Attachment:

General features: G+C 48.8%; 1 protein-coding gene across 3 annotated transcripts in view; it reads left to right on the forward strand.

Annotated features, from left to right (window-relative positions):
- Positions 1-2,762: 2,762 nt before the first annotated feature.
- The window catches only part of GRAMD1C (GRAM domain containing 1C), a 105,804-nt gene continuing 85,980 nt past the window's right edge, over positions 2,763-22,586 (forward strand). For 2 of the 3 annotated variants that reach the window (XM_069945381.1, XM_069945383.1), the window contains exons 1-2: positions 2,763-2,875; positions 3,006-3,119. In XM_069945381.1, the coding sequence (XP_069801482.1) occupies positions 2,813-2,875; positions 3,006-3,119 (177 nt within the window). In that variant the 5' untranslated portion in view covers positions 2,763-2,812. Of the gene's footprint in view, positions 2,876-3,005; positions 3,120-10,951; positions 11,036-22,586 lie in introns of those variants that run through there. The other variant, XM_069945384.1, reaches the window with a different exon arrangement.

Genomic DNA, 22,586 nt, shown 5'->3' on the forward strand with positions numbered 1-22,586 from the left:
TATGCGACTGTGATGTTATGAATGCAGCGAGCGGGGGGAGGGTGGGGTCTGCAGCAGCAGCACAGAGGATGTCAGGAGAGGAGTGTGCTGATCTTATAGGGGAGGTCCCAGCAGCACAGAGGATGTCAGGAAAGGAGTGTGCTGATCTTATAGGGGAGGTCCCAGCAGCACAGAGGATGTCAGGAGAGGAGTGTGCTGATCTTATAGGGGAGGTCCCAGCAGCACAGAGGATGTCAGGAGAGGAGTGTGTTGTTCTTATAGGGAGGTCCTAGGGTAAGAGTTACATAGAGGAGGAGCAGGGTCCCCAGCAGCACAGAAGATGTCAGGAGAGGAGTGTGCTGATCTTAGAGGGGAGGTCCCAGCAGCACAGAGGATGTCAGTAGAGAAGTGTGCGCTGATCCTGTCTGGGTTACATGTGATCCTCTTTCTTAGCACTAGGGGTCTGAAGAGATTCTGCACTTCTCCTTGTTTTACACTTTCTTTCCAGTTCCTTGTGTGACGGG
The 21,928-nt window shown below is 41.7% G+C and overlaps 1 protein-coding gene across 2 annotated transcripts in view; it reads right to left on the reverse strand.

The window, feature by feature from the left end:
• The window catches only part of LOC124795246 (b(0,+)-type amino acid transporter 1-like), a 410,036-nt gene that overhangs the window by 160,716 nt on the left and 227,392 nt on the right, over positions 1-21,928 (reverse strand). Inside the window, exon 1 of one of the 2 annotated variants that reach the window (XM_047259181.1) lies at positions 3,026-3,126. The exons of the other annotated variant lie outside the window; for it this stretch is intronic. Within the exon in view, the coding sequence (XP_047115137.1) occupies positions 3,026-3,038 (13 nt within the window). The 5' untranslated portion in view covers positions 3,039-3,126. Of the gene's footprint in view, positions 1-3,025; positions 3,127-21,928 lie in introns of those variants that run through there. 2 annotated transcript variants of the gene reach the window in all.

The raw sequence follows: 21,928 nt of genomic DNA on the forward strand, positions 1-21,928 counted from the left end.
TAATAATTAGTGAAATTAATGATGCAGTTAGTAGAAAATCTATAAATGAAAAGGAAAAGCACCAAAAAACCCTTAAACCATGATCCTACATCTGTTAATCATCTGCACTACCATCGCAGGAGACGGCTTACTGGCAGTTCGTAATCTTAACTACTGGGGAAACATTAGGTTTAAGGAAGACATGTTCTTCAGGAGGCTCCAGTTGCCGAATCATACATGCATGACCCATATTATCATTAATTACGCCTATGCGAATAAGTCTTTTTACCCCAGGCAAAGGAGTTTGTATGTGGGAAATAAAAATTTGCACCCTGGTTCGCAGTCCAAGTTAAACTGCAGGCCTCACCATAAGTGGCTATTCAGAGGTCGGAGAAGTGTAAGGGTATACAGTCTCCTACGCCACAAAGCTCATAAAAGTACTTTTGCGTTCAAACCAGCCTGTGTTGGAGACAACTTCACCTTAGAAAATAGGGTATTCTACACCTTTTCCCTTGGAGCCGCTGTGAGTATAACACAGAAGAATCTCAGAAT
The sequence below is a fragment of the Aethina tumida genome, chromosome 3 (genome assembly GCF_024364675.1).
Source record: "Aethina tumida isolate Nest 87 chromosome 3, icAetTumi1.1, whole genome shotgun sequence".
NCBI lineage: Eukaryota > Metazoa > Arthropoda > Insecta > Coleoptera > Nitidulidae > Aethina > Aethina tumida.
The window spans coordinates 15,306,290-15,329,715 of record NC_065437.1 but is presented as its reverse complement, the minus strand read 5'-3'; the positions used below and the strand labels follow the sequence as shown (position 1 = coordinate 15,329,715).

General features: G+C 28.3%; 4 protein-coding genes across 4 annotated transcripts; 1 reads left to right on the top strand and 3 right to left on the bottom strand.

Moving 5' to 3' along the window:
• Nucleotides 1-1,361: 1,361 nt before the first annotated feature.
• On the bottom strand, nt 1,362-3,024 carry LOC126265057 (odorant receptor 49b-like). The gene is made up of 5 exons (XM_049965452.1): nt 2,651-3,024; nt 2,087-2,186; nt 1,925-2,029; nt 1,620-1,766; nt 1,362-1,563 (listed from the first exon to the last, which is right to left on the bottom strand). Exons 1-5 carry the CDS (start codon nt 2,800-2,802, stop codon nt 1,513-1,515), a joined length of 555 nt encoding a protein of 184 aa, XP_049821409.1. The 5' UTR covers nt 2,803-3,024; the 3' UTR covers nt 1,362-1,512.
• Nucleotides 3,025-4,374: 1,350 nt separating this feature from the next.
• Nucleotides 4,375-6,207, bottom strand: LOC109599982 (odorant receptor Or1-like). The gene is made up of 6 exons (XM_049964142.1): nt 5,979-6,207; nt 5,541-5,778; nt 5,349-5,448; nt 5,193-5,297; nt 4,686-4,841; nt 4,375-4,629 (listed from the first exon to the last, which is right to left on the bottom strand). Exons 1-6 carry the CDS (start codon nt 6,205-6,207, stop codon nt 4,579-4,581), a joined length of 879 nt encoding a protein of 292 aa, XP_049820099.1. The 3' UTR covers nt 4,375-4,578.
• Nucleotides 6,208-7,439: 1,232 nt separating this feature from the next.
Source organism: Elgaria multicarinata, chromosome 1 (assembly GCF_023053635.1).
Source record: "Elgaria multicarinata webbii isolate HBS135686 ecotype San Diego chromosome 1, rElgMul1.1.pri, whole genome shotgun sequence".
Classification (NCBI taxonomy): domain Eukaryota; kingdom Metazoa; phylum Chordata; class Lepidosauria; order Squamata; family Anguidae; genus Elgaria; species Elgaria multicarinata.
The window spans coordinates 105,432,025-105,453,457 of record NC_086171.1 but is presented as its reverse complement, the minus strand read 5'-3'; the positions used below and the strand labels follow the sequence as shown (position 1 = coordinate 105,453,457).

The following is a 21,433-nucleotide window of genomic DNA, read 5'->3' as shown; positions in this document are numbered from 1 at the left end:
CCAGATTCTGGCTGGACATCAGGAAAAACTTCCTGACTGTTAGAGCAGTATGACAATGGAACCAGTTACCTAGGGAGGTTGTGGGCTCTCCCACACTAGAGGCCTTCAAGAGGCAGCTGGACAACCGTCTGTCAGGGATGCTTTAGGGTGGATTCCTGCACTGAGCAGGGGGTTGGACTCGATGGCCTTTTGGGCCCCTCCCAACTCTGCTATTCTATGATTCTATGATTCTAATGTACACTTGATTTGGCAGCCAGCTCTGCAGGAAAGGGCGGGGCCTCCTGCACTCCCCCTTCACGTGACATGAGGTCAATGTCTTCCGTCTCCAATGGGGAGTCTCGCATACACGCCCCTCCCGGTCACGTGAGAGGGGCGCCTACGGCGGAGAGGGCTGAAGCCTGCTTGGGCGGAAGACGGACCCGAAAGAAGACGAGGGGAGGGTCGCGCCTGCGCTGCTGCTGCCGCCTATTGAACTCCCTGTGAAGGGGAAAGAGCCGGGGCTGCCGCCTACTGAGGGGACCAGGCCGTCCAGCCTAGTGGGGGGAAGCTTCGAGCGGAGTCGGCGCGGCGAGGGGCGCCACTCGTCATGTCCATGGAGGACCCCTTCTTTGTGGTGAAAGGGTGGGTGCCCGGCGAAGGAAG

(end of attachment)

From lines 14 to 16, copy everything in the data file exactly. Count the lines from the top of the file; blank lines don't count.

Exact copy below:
NCBI lineage: Eukaryota > Metazoa > Arthropoda > Insecta > Coleoptera > Nitidulidae > Aethina > Aethina tumida.
The window spans coordinates 15,306,290-15,329,715 of record NC_065437.1 but is presented as its reverse complement, the minus strand read 5'-3'; the positions used below and the strand labels follow the sequence as shown (position 1 = coordinate 15,329,715).

General features: G+C 28.3%; 4 protein-coding genes across 4 annotated transcripts; 1 reads left to right on the top strand and 3 right to left on the bottom strand.